Mechoopda Indian Tribe of Chico Rancheria

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The Mechoopda Indian Tribe of Chico Rancheria are a federally recognized tribe of Maidu people located in California. Their federal recognition was terminated in 1967, but reinstated in 1992.

Official Tribal Name: Mechoopda Indian Tribe of Chico Rancheria

Address: 125 Mission Ranch Blvd, Chico, CA 95926
Phone: (530) 899-8922 or Toll Free (888) 472-9118
Fax: (530) 899-8517
Email: Contact Form

Official Website: www.mechoopda-nsn.gov

Recognition Status: Federally Recognized

Traditional Name / Traditional Meaning:

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Name in other languages:

Region: California

State(s) Today: California

Traditional Territory:

Mechoopda was a village community formerly located on Little Butte Creek, about 3 ½ miles south of today’s downtown Chico.

By 1850, following John Bidwell’s acquisition of the Spanish Land Grant, Rancho Arroyo Chico, the Mechoopda moved to a former summer camp site located on the south side of Chico Creek near First and Flume Streets in what is now downtown Chico. A few years later the village was moved downstream, closer to Bidwell’s residence. In 1868, the village was moved ½ mile west to its final location, eventually becoming the Chico Rancheria.

The people called this last settlement Bahapki (“unsifted”), rather than Mechoopda, because Indians from several different villages, and neighboring tribes, resided there as members of the Rancho Arroyo Chico work force.

Confederacy: Maidu

Treaties:

Reservation: Chico Rancheria

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Population at Contact:

Registered Population Today: Approximately 560 enrolled members.

Tribal Enrollment Requirements:

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Government:

Charter:
Name of Governing Body: Tribal Council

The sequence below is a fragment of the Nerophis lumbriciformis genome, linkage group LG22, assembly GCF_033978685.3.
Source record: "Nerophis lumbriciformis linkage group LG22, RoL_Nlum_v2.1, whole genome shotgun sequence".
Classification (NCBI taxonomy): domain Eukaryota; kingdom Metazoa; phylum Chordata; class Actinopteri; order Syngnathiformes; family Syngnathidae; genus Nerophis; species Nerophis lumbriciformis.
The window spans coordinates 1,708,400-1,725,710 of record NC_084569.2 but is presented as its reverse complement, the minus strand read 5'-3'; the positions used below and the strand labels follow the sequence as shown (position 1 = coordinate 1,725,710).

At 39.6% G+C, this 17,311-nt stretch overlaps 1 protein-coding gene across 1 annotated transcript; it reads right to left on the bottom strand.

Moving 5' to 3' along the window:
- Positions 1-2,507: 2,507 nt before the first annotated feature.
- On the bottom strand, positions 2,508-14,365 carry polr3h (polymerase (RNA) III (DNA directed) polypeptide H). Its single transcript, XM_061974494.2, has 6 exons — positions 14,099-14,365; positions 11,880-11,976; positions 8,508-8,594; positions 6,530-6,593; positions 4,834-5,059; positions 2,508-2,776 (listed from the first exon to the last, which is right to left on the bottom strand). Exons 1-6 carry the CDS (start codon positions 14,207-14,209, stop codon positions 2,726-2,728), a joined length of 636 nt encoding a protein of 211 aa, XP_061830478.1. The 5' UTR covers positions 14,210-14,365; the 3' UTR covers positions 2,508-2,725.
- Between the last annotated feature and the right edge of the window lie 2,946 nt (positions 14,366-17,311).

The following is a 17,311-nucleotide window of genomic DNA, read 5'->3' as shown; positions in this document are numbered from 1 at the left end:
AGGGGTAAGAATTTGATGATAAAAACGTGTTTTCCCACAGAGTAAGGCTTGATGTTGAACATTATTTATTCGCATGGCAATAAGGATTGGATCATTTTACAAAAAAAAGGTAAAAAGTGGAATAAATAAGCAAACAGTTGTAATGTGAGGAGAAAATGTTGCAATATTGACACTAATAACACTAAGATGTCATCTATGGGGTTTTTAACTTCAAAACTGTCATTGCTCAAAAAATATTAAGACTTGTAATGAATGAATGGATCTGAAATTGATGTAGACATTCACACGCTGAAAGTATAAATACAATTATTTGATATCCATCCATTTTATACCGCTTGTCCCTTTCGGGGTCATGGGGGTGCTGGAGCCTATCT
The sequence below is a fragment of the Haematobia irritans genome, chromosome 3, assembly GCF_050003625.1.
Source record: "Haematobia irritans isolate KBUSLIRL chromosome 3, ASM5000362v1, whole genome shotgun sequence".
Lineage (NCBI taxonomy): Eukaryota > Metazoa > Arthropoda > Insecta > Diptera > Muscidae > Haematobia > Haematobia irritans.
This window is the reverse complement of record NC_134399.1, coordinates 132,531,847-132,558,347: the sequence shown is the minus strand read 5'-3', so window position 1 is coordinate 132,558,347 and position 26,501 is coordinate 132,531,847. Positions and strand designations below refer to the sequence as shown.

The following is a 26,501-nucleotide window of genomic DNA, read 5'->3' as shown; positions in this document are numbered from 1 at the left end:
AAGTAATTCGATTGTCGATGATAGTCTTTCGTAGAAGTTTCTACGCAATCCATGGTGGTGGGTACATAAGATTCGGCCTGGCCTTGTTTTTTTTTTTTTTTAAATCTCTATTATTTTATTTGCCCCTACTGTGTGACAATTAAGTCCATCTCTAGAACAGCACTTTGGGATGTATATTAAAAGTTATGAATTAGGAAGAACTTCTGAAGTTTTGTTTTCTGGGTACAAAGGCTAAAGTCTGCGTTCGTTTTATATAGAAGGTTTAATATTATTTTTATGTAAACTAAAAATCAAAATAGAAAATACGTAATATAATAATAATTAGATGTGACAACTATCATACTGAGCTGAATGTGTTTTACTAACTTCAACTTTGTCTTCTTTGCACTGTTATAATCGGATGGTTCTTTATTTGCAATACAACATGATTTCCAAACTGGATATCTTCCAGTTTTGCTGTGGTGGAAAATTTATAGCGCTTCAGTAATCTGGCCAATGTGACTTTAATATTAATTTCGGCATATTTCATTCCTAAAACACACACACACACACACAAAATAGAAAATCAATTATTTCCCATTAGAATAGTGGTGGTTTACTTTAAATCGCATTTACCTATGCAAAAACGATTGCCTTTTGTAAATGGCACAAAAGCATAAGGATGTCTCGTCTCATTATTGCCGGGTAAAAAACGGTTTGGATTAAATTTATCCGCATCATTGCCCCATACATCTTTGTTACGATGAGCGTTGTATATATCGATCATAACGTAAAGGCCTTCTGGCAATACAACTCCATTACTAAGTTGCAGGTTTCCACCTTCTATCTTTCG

Number of Council members: 3 Members-at-Large, plus executive officers
Dates of Constitutional amendments:
Number of Executive Officers: Chairman, Vice-Chairman, Secretary, Treasurer

Elections:

Language Classification: Maiduan => Konkow (AKA Northwestern Maidu)

Maiduan is often considered in various Penutian phylum proposals. It was one of the original members of California Penutian (the Penutian “core”).

Language Dialects: Konkow 

Number of fluent Speakers:

This language is extremely endangered and nearing extinct, with only 1 or 2 fluent speakers remaining.

Dictionary:

Mechoopda Indian Tribe of Chico Rancheria T-Shirt
Buy this Mechoopda Indian Tribe of Chico Rancheria T-ShirtOrigins:

Mechoopda oral tradition does not include a story of migration, but rather makes reference to the beginnings of this world at a place known as Tadoiko, a few miles south of the village. It was here that a raft carrying Kodoyampeh (Earth Maker) and Turtle first came ashore on the soft, newly created earth. A large depression was visible there for centuries until leveled for agriculture in the early 20th century.

Bands, Gens, and Clans

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Ceremonies / Dances:

Yupukato – Girls Puberty Ceremony and Dance

Kumeh -the men’s sacred dance society. As with the girl’s puberty observance, initiation into the Kumeh symbolized the transformation of a male child to adult, and usually included receipt of an adult name, as well as a ritual name known only to other members of the Kumeh. It was the responsibility of the Kumeh to pass on the religious history of its organization, and all the knowledge necessary to maintain the ceremonial life of the tribe, as well as performance of the ceremonials.